Summer is a time when many teens and students seek a part-time or full-time temporary job. The shared economy is full of opportunities, some of which even allow them to work from home. The shared economy, sometimes called the “gig” economy, is a lucrative opportunity. However, it’s important to know about a few changes in how the IRS treats the shared economy before you dive in. Shared Economy Tax Tax Manager, Michael Tripp, was recently quoted in the Wall Street Journal (WSJ) and has some insights into this topic.
Shared Economy Tax Senior Associate Michael Tripp
Michael Tripp is an experienced tax professional with over a decade of experience. His specialty is helping small business owners, partnerships, and S-corporations. In addition, he represents industries that include tech companies, real estate, and online businesses. Tripp has earned the right to represent clients in IRS-related issues and knows the nuances of small business tax concerns.
As a Shared Economy agent, Mr. Tripp enjoys helping entrepreneurs and small businesses of many kinds with tax and business management issues. When he is not assisting companies in resolving their tax issues, he enjoys many activities outside of work. Mr. Tripp enjoys spending time with his daughter and mountain biking. With his experience, it is not surprising that the Wall Street Journal reached out for his expertise in a recent article on tax changes that affect those in the shared economy.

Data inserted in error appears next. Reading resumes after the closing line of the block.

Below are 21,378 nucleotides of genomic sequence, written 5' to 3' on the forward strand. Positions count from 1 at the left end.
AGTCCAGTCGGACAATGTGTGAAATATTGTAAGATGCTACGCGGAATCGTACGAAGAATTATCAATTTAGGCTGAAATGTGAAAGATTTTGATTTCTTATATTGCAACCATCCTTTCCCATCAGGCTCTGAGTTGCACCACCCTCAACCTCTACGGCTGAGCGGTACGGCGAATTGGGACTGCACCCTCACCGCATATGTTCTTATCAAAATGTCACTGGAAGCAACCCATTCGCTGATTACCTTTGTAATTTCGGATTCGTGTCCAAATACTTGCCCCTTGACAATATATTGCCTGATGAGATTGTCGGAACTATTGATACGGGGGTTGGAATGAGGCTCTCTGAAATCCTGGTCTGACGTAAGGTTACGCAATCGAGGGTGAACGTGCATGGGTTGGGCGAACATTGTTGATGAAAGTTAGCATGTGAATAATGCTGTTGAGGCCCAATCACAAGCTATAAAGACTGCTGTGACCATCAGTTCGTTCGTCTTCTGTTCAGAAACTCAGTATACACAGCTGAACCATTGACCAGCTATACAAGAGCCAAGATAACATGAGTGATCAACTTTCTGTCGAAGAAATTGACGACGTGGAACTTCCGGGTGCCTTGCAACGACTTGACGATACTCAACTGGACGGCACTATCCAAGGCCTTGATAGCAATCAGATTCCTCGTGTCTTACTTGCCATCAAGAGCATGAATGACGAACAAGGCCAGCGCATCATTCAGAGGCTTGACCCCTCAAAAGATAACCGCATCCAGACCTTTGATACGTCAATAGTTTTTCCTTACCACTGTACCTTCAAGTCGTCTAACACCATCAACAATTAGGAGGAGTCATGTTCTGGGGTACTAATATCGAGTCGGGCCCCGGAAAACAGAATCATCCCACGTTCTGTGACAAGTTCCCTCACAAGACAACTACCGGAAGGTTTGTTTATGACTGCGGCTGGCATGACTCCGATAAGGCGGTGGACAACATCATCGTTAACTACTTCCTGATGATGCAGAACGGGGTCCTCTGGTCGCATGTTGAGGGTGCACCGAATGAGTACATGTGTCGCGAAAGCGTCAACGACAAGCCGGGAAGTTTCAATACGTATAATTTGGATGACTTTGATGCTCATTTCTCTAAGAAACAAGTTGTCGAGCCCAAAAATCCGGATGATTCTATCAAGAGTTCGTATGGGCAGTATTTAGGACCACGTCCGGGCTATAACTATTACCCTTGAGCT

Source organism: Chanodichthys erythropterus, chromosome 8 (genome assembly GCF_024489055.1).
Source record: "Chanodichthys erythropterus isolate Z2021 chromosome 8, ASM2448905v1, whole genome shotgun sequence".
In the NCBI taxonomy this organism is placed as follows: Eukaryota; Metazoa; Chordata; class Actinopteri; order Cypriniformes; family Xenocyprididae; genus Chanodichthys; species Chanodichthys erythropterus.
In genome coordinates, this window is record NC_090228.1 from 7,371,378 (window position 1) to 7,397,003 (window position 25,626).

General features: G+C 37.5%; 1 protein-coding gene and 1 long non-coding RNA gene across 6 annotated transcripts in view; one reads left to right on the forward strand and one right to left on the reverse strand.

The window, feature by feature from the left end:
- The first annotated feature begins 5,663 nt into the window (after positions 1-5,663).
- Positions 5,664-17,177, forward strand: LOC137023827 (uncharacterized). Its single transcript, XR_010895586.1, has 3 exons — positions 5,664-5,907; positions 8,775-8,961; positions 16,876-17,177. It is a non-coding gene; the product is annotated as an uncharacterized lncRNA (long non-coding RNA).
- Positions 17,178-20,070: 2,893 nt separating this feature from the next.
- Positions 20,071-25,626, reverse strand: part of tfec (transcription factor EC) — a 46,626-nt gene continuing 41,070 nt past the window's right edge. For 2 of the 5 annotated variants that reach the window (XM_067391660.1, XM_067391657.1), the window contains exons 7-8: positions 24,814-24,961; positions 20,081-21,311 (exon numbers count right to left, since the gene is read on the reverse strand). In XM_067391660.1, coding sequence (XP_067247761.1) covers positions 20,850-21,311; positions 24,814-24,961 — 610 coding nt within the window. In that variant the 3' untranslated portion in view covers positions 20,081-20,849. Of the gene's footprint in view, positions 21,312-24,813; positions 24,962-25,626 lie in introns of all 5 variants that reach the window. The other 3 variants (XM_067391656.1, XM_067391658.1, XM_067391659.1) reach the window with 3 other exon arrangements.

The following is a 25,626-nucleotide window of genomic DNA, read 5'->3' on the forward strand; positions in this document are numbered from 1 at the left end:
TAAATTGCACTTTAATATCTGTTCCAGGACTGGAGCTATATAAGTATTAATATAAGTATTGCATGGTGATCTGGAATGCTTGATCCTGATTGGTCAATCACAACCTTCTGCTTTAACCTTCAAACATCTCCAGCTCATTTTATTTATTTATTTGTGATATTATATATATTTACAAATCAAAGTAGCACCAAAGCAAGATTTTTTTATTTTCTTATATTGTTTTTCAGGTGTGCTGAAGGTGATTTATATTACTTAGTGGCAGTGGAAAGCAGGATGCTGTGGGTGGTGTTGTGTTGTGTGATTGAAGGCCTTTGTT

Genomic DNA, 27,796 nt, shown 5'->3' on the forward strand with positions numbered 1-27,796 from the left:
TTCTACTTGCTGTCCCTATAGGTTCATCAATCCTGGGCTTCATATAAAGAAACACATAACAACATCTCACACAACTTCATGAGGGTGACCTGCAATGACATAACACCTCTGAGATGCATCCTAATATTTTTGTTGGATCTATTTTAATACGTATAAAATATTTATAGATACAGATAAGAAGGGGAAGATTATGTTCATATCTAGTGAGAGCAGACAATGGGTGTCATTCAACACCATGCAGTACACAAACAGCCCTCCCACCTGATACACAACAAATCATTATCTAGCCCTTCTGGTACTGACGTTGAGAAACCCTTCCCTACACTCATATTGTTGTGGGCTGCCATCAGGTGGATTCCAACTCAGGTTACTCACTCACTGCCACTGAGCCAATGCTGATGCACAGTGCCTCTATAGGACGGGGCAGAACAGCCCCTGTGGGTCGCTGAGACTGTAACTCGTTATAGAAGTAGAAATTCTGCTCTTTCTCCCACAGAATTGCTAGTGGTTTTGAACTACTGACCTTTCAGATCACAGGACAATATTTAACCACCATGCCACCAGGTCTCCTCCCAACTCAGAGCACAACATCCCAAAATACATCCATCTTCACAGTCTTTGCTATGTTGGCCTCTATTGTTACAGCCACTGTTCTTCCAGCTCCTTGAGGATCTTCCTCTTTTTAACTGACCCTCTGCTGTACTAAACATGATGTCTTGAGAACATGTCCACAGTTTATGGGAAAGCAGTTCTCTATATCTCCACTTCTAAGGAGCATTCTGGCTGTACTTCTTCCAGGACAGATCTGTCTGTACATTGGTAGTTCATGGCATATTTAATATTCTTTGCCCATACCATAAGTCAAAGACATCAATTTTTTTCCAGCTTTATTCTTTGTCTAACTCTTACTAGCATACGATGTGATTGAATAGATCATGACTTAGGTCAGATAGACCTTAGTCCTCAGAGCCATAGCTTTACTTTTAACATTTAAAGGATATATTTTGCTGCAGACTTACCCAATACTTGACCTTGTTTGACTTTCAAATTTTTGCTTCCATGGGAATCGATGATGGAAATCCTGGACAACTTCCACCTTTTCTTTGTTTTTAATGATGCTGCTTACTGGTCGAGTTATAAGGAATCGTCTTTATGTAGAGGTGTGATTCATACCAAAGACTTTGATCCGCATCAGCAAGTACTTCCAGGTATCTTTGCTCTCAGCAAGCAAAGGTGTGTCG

Michael Tripp WSJ Quote
The Wall Street Journal recently quoted Michael Tripp in an article they wrote. The article explores tax code changes that affect teens seeking temporary summer employment in the shared economy. In the past, many students who took summer jobs did not have to pay taxes. In other words, they did not meet certain income thresholds and were not responsible for paying those taxes. However, the rules have changed.
Under the old rules, they still had to pay social security and Medicare taxes. However, these workers could often keep everything after that without owing additional taxes. Whether a teen working a summer job owes taxes depends on their classification for tax status. For example, taxes are different if someone works as a full-time temporary employee, someone who is self-employed, or a person who is working in the gig economy or as a contractor.
First, one of the fundamental changes for 2022 is that the IRS has eliminated income tax arrears on employee wages and net income for the self-employed up to $12,950. Secondly, the new income tax rate begins at 10%, rather than 15.3%, as it did in the past. In the article, Tripp explains how certain tax deductions can be combined for even more significant savings when settling with the IRS.
Likewise, these tips help family businesses, as they can deduct the child’s salary as a business expense. The savings can add up quickly for those with a more significant gap between the tax rate for business revenues and the child’s tax rate. However, this advice is only one of the ways how teens can take advantage of changes in the tax code to help keep more cash in their pocket.
Michael Tripp’s Wall Street Journal article gives some good advice for part-time workers.
Congratulations, Michael Tripp, on your feature in the WSJ. You gave excellent advice. We are proud of you!
If you have more tax questions, talk to the pros at Shared Economy Tax. We can help solve your toughest challenges, including navigating the tax laws as they pertain to the shared economy. Contact us today for a complimentary one-on-one strategy session! You have nothing to lose!